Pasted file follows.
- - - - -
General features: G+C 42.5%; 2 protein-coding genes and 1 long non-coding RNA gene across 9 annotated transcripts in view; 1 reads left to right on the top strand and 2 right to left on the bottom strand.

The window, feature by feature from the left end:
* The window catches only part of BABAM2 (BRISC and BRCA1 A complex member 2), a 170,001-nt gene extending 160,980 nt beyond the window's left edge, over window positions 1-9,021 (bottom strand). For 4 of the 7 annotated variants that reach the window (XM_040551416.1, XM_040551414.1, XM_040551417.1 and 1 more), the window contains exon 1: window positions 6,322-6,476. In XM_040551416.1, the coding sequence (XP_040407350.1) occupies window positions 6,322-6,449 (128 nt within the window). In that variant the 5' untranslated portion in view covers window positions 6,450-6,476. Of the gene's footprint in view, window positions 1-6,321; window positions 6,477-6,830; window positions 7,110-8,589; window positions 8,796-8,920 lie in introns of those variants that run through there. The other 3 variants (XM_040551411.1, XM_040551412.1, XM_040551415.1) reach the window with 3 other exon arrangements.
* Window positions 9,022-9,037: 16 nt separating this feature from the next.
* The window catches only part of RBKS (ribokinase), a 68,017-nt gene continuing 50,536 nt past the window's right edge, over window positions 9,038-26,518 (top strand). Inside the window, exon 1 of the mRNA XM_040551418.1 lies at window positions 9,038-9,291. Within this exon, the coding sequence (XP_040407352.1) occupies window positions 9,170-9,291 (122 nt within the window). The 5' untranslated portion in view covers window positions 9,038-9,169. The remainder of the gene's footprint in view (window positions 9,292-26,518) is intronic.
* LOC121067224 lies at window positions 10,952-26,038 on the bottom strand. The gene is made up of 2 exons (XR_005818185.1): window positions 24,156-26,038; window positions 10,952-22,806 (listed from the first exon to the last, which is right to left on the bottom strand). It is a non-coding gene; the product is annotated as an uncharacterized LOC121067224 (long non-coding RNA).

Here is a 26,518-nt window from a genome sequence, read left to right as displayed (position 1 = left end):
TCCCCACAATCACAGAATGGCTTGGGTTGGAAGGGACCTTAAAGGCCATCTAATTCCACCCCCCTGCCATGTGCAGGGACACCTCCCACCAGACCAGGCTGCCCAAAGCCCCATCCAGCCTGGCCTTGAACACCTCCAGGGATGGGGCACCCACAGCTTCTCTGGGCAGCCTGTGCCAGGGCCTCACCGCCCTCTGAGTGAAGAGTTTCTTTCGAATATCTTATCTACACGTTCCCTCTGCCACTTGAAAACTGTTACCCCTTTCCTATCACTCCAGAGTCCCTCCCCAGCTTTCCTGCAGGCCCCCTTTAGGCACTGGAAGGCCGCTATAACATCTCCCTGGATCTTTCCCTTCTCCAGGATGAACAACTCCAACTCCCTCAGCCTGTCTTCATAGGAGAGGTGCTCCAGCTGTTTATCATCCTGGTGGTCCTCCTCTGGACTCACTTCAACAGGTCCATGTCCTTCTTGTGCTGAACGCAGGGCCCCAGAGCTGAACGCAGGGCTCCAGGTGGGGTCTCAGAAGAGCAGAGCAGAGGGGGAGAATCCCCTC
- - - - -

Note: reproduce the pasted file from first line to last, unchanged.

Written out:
General features: G+C 42.5%; 2 protein-coding genes and 1 long non-coding RNA gene across 9 annotated transcripts in view; 1 reads left to right on the top strand and 2 right to left on the bottom strand.

The window, feature by feature from the left end:
* The window catches only part of BABAM2 (BRISC and BRCA1 A complex member 2), a 170,001-nt gene extending 160,980 nt beyond the window's left edge, over window positions 1-9,021 (bottom strand). For 4 of the 7 annotated variants that reach the window (XM_040551416.1, XM_040551414.1, XM_040551417.1 and 1 more), the window contains exon 1: window positions 6,322-6,476. In XM_040551416.1, the coding sequence (XP_040407350.1) occupies window positions 6,322-6,449 (128 nt within the window). In that variant the 5' untranslated portion in view covers window positions 6,450-6,476. Of the gene's footprint in view, window positions 1-6,321; window positions 6,477-6,830; window positions 7,110-8,589; window positions 8,796-8,920 lie in introns of those variants that run through there. The other 3 variants (XM_040551411.1, XM_040551412.1, XM_040551415.1) reach the window with 3 other exon arrangements.
* Window positions 9,022-9,037: 16 nt separating this feature from the next.
* The window catches only part of RBKS (ribokinase), a 68,017-nt gene continuing 50,536 nt past the window's right edge, over window positions 9,038-26,518 (top strand). Inside the window, exon 1 of the mRNA XM_040551418.1 lies at window positions 9,038-9,291. Within this exon, the coding sequence (XP_040407352.1) occupies window positions 9,170-9,291 (122 nt within the window). The 5' untranslated portion in view covers window positions 9,038-9,169. The remainder of the gene's footprint in view (window positions 9,292-26,518) is intronic.
* LOC121067224 lies at window positions 10,952-26,038 on the bottom strand. The gene is made up of 2 exons (XR_005818185.1): window positions 24,156-26,038; window positions 10,952-22,806 (listed from the first exon to the last, which is right to left on the bottom strand). It is a non-coding gene; the product is annotated as an uncharacterized LOC121067224 (long non-coding RNA).

Here is a 26,518-nt window from a genome sequence, read left to right as displayed (position 1 = left end):
TCCCCACAATCACAGAATGGCTTGGGTTGGAAGGGACCTTAAAGGCCATCTAATTCCACCCCCCTGCCATGTGCAGGGACACCTCCCACCAGACCAGGCTGCCCAAAGCCCCATCCAGCCTGGCCTTGAACACCTCCAGGGATGGGGCACCCACAGCTTCTCTGGGCAGCCTGTGCCAGGGCCTCACCGCCCTCTGAGTGAAGAGTTTCTTTCGAATATCTTATCTACACGTTCCCTCTGCCACTTGAAAACTGTTACCCCTTTCCTATCACTCCAGAGTCCCTCCCCAGCTTTCCTGCAGGCCCCCTTTAGGCACTGGAAGGCCGCTATAACATCTCCCTGGATCTTTCCCTTCTCCAGGATGAACAACTCCAACTCCCTCAGCCTGTCTTCATAGGAGAGGTGCTCCAGCTGTTTATCATCCTGGTGGTCCTCCTCTGGACTCACTTCAACAGGTCCATGTCCTTCTTGTGCTGAACGCAGGGCCCCAGAGCTGAACGCAGGGCTCCAGGTGGGGTCTCAGAAGAGCAGAGCAGAGGGGGAGAATCCCCTC